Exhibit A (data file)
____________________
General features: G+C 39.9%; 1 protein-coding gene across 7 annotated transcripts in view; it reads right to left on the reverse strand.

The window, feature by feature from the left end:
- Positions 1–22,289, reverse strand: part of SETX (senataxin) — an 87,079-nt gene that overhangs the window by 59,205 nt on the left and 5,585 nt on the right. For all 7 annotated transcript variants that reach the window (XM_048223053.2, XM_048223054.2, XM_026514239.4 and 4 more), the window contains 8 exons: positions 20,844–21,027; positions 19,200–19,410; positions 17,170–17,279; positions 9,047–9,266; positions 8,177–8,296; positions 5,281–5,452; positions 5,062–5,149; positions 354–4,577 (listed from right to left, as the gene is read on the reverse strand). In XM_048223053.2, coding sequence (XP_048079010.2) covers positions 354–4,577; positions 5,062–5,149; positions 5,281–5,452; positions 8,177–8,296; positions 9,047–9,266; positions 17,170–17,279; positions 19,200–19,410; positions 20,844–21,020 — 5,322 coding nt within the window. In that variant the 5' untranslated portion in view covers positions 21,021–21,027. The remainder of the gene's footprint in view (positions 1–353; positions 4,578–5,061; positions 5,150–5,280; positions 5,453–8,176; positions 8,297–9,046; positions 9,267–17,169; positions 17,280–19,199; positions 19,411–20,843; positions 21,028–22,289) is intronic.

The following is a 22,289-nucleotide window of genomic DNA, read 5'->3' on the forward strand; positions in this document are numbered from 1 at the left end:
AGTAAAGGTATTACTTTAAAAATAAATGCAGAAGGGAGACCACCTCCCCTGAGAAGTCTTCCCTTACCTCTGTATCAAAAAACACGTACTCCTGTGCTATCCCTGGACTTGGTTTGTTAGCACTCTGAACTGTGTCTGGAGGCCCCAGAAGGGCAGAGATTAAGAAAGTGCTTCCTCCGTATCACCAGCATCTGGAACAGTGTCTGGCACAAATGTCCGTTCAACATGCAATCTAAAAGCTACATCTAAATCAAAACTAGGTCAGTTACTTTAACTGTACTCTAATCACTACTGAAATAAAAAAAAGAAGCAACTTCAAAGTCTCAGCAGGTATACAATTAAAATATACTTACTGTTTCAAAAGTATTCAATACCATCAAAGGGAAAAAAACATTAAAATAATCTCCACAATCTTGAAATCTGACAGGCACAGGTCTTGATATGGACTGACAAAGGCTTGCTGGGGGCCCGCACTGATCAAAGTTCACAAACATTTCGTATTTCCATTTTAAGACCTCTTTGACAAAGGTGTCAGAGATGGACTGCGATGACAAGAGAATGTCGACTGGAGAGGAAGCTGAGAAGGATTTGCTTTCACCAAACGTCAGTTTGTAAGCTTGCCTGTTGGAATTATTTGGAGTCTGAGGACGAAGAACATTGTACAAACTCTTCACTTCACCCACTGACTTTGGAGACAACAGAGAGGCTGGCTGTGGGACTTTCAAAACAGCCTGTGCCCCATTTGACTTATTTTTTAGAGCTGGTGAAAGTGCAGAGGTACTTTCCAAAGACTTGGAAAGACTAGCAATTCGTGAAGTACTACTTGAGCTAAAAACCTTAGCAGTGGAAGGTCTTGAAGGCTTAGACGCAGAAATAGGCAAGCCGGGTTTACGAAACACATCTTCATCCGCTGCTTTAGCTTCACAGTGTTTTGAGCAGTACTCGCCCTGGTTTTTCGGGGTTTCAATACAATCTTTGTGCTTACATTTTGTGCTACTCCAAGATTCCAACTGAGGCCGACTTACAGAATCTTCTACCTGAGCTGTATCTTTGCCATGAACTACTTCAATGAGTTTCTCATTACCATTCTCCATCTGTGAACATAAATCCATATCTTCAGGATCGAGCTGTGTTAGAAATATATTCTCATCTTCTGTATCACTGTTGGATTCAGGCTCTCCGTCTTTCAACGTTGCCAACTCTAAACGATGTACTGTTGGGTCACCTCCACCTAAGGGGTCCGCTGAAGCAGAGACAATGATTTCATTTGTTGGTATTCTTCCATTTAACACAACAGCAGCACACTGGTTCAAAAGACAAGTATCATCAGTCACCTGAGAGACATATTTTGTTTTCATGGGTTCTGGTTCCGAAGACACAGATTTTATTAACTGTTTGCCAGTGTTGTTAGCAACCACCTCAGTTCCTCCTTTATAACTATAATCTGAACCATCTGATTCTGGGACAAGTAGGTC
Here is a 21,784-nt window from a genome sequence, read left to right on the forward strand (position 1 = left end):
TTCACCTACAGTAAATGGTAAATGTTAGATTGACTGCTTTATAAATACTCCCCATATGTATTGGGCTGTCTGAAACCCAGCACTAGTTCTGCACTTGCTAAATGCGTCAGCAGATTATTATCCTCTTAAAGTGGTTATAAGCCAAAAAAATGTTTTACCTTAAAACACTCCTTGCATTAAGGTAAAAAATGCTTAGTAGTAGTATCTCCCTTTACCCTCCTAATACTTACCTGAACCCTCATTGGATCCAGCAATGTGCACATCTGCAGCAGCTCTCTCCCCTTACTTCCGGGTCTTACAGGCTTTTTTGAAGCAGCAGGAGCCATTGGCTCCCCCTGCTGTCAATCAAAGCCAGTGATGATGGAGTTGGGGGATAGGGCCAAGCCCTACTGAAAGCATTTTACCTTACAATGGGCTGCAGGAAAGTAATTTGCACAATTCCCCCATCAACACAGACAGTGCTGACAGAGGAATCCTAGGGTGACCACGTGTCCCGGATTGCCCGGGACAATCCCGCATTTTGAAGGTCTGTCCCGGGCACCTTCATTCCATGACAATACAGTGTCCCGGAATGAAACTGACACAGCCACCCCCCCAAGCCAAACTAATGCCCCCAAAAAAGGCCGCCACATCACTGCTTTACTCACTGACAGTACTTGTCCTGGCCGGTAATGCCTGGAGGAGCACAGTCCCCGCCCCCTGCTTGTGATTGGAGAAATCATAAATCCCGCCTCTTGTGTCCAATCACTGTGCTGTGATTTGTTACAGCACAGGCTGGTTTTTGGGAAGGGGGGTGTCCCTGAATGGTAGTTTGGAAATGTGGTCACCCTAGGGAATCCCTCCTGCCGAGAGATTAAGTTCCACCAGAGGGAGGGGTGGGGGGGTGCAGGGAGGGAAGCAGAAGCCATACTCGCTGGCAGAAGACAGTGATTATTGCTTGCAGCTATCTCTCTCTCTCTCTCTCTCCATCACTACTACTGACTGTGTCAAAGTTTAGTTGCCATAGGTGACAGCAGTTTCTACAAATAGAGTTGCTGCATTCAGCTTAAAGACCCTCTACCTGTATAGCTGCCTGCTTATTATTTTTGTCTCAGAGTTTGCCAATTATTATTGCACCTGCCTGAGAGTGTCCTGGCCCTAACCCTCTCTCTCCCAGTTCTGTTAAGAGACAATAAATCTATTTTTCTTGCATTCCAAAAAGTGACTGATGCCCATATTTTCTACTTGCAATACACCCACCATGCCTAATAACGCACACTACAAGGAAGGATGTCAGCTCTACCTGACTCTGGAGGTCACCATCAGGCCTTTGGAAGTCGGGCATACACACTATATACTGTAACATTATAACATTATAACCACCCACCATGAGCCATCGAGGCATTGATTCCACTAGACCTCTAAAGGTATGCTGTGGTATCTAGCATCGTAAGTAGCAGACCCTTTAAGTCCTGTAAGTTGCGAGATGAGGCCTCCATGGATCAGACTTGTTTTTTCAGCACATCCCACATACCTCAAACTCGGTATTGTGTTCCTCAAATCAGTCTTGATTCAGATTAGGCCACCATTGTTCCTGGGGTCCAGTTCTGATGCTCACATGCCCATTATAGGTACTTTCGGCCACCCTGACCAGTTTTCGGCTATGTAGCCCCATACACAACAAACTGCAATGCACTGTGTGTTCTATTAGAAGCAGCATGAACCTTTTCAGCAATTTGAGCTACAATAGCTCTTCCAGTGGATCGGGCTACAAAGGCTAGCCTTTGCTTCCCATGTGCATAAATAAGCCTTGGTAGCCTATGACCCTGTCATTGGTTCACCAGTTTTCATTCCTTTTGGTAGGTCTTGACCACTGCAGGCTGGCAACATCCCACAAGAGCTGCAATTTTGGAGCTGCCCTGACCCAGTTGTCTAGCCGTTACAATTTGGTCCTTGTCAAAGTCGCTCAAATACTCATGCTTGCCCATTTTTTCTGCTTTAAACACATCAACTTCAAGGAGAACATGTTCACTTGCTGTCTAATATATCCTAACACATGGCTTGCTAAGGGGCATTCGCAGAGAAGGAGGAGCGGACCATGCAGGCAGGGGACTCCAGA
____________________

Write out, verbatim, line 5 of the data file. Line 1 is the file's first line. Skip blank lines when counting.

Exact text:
AGTAAAGGTATTACTTTAAAAATAAATGCAGAAGGGAGACCACCTCCCCTGAGAAGTCTTCCCTTACCTCTGTATCAAAAAACACGTACTCCTGTGCTATCCCTGGACTTGGTTTGTTAGCACTCTGAACTGTGTCTGGAGGCCCCAGAAGGGCAGAGATTAAGAAAGTGCTTCCTCCGTATCACCAGCATCTGGAACAGTGTCTGGCACAAATGTCCGTTCAACATGCAATCTAAAAGCTACATCTAAATCAAAACTAGGTCAGTTACTTTAACTGTACTCTAATCACTACTGAAATAAAAAAAAGAAGCAACTTCAAAGTCTCAGCAGGTATACAATTAAAATATACTTACTGTTTCAAAAGTATTCAATACCATCAAAGGGAAAAAAACATTAAAATAATCTCCACAATCTTGAAATCTGACAGGCACAGGTCTTGATATGGACTGACAAAGGCTTGCTGGGGGCCCGCACTGATCAAAGTTCACAAACATTTCGTATTTCCATTTTAAGACCTCTTTGACAAAGGTGTCAGAGATGGACTGCGATGACAAGAGAATGTCGACTGGAGAGGAAGCTGAGAAGGATTTGCTTTCACCAAACGTCAGTTTGTAAGCTTGCCTGTTGGAATTATTTGGAGTCTGAGGACGAAGAACATTGTACAAACTCTTCACTTCACCCACTGACTTTGGAGACAACAGAGAGGCTGGCTGTGGGACTTTCAAAACAGCCTGTGCCCCATTTGACTTATTTTTTAGAGCTGGTGAAAGTGCAGAGGTACTTTCCAAAGACTTGGAAAGACTAGCAATTCGTGAAGTACTACTTGAGCTAAAAACCTTAGCAGTGGAAGGTCTTGAAGGCTTAGACGCAGAAATAGGCAAGCCGGGTTTACGAAACACATCTTCATCCGCTGCTTTAGCTTCACAGTGTTTTGAGCAGTACTCGCCCTGGTTTTTCGGGGTTTCAATACAATCTTTGTGCTTACATTTTGTGCTACTCCAAGATTCCAACTGAGGCCGACTTACAGAATCTTCTACCTGAGCTGTATCTTTGCCATGAACTACTTCAATGAGTTTCTCATTACCATTCTCCATCTGTGAACATAAATCCATATCTTCAGGATCGAGCTGTGTTAGAAATATATTCTCATCTTCTGTATCACTGTTGGATTCAGGCTCTCCGTCTTTCAACGTTGCCAACTCTAAACGATGTACTGTTGGGTCACCTCCACCTAAGGGGTCCGCTGAAGCAGAGACAATGATTTCATTTGTTGGTATTCTTCCATTTAACACAACAGCAGCACACTGGTTCAAAAGACAAGTATCATCAGTCACCTGAGAGACATATTTTGTTTTCATGGGTTCTGGTTCCGAAGACACAGATTTTATTAACTGTTTGCCAGTGTTGTTAGCAACCACCTCAGTTCCTCCTTTATAACTATAATCTGAACCATCTGATTCTGGGACAAGTAGGTC